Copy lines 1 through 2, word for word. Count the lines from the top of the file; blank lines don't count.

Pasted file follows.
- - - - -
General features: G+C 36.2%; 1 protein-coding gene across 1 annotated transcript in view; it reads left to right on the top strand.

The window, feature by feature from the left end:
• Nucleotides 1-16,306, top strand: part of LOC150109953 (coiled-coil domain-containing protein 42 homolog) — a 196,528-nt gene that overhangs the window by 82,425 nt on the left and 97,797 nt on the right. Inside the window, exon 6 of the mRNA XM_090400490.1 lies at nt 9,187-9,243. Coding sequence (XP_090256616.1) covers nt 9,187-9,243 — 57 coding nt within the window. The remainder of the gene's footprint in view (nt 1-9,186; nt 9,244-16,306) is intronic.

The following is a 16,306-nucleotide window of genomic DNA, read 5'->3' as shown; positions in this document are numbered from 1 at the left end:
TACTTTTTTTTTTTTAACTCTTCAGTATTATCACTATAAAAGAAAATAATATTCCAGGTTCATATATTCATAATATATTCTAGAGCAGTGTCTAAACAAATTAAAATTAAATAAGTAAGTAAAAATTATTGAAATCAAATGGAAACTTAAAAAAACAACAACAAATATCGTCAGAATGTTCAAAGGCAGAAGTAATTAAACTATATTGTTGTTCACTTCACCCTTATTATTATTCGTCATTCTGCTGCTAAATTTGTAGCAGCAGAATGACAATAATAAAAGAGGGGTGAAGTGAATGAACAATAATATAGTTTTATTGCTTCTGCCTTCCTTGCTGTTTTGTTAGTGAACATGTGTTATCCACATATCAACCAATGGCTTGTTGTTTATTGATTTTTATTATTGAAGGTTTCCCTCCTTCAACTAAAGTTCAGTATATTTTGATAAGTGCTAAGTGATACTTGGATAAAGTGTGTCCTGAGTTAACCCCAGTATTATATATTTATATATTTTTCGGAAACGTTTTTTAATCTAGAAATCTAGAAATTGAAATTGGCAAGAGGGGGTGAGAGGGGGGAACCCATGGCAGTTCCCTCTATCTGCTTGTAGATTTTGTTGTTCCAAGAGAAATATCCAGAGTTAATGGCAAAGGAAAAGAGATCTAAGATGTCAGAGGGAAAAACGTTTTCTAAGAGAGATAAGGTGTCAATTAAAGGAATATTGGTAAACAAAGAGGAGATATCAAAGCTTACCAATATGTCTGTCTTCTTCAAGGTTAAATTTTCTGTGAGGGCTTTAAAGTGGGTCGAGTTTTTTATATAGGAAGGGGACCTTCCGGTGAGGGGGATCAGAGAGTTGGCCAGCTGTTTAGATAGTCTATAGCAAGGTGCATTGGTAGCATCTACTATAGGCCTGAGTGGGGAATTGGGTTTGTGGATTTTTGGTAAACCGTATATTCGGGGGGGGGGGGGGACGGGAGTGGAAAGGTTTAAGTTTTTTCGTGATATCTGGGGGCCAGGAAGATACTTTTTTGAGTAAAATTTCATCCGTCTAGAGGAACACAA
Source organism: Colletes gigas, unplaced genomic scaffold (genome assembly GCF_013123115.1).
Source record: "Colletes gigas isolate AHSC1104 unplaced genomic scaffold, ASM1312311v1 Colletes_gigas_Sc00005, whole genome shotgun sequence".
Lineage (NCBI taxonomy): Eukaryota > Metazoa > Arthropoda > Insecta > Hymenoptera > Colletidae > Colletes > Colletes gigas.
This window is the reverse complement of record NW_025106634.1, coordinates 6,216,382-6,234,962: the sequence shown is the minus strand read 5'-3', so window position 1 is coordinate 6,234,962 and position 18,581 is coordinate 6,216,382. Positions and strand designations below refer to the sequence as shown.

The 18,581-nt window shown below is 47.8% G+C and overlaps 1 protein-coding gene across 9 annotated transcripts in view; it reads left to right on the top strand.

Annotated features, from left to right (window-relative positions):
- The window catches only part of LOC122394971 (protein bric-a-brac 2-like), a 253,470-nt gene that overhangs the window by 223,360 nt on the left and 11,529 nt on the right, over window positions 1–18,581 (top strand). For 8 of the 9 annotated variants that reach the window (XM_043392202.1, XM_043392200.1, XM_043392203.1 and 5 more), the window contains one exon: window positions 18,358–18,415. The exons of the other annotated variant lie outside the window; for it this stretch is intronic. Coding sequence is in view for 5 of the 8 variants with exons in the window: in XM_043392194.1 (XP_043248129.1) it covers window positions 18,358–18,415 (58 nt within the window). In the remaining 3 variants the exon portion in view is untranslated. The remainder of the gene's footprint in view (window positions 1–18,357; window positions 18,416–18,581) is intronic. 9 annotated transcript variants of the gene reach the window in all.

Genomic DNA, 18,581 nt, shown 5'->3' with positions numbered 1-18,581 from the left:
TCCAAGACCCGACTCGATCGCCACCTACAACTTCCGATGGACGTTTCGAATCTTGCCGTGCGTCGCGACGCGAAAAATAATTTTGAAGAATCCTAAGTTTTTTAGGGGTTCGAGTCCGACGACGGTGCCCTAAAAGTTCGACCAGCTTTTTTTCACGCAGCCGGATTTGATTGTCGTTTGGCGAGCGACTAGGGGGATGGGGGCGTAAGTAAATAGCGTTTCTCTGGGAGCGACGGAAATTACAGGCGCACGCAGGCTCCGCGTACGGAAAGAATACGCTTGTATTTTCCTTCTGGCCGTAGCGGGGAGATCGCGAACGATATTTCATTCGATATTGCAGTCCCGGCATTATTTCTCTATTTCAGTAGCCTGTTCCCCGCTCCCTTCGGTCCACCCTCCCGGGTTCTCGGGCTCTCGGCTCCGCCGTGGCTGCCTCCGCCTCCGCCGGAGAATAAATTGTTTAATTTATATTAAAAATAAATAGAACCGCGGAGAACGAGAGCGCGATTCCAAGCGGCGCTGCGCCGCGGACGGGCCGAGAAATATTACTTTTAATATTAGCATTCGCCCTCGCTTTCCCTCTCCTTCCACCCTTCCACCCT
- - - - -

General features: G+C 36.2%; 1 protein-coding gene across 1 annotated transcript in view; it reads left to right on the top strand.

The window, feature by feature from the left end: